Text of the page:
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Porsche 356

Porsche 356 (Germany, 1948-1965)

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In July 1958, Porsche sent a letter to all its foreign representatives, stating that the four-year-old, bare-bones Speedster, which had been designed specifically for the Western markets of the United States, had not been well-received elsewhere. A new model was forthcoming for 1959, and it would be manufactured by Karosseriewerke Drauz, of Heilbronn.

This would be the Convertible D, which was introduced as an interim step before the arrival of the 356 B Roadster in 1960. The new car would offer buyers Speedster-like styling, but it added such amenities as a wind-up door glass in place of side curtains, a taller windshield, a better top, and a more luxurious interior. New and larger teardrop-shaped taillights would replace the earlier “bee-hive” style lamps, and U.S. cars were fitted with front and rear bumper guards and over-riders. Porsche sales literature described the new Convertible D as “a dynamic car of beautiful proportions. Extra light and low in design for competition and pleasure driving.”

The 356B is iconic today, but in 1959, it made a distinct stylistic break from its predecessor, and it took time for universal acceptance. Many of the changes were practical: body engineering chief Erwin Komenda raised the front and rear bumpers about four inches, to a more useful level. He raised the headlamps as well, which dramatically increased the throw of light in night driving. These alterations also allowed for improved cooling of the highly improved water-sealed aluminum brakes, which were widely considered to be the best in the world. The basic platform was otherwise unchanged, including the carryover 1,582-cubic centimeter, flat-four engine. That, however, was soon enhanced with the Super engines, which provided more horsepower, primarily at high rpms.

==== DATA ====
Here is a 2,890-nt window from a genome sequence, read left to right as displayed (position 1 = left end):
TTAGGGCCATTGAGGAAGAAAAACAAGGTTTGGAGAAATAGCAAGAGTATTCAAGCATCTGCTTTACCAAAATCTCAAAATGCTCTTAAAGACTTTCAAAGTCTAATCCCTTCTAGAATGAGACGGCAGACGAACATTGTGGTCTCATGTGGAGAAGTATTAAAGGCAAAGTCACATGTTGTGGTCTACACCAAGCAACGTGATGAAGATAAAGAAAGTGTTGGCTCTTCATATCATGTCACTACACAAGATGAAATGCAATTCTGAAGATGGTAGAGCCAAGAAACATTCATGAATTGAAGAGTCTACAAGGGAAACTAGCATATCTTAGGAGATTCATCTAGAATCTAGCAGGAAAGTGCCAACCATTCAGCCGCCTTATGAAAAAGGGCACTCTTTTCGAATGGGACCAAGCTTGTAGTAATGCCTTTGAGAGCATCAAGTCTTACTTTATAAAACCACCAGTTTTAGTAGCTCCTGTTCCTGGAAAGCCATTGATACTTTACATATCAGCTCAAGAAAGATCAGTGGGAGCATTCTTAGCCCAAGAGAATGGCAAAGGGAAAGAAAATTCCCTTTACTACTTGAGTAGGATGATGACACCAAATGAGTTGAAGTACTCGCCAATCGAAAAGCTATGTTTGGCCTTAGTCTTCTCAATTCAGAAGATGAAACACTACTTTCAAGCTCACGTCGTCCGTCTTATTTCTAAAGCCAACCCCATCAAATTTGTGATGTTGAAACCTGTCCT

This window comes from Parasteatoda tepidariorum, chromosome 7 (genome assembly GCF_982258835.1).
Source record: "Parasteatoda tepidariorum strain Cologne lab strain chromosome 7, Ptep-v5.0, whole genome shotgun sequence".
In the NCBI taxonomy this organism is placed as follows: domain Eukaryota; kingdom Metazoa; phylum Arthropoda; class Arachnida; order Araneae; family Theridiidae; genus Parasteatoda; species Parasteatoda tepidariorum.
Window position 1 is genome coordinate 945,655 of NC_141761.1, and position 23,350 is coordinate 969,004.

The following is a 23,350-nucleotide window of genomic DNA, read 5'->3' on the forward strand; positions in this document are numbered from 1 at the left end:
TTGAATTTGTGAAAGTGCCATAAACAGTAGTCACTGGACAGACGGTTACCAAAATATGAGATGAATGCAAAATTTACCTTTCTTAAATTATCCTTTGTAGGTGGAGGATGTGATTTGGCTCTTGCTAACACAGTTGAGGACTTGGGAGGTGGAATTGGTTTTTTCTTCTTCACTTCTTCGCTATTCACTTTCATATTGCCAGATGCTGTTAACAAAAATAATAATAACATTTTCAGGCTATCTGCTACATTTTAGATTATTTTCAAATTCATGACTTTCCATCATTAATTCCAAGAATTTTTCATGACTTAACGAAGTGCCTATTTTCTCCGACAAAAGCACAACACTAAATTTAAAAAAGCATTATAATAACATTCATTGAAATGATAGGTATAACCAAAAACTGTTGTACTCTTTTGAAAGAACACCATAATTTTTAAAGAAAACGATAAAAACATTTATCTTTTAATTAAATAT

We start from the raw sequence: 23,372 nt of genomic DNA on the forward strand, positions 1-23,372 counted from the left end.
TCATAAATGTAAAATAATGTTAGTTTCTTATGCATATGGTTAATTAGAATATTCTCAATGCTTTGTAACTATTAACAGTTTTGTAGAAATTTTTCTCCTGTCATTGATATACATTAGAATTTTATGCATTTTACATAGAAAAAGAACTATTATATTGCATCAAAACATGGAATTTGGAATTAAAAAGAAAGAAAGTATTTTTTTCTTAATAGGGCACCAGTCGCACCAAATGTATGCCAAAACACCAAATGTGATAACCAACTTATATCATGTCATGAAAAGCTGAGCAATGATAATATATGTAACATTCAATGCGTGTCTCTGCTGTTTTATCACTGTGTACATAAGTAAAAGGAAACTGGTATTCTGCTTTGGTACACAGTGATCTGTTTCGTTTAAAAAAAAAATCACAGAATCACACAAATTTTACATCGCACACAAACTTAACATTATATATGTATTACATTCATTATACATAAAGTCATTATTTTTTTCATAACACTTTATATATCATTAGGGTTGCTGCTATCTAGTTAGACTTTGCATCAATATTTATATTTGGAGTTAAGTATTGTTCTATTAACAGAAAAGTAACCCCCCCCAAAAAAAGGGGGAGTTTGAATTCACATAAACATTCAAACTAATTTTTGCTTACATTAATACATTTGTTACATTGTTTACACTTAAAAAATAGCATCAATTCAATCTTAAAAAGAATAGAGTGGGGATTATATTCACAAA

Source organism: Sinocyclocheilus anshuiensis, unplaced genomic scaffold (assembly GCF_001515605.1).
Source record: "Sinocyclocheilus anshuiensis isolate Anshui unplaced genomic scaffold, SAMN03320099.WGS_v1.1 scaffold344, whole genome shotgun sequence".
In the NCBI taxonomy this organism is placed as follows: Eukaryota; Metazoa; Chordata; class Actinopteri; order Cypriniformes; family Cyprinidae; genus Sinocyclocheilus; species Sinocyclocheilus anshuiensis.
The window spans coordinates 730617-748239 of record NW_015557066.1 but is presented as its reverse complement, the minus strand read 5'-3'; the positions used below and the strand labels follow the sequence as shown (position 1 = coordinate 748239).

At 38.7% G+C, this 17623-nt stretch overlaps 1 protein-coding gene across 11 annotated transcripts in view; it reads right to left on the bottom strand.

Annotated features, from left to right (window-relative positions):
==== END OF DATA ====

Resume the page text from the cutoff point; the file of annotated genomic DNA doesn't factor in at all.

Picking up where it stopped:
The 356Bs underwent continual change during their short run from 1960 to 1963, including the introduction of a Karmann-built hard top as a 1961 model. A substantial revision in 1962 gave the 356 a new internal designation, the T6, and a Karmann-built coupe replaced the hardtop and was joined by a coupe built by Reutter. Thanks to its large glass area, this four-season edition offered the best visibility of any model with a roof; it has spacious accommodations and is the 356 of choice when rain or cold is a possibility.



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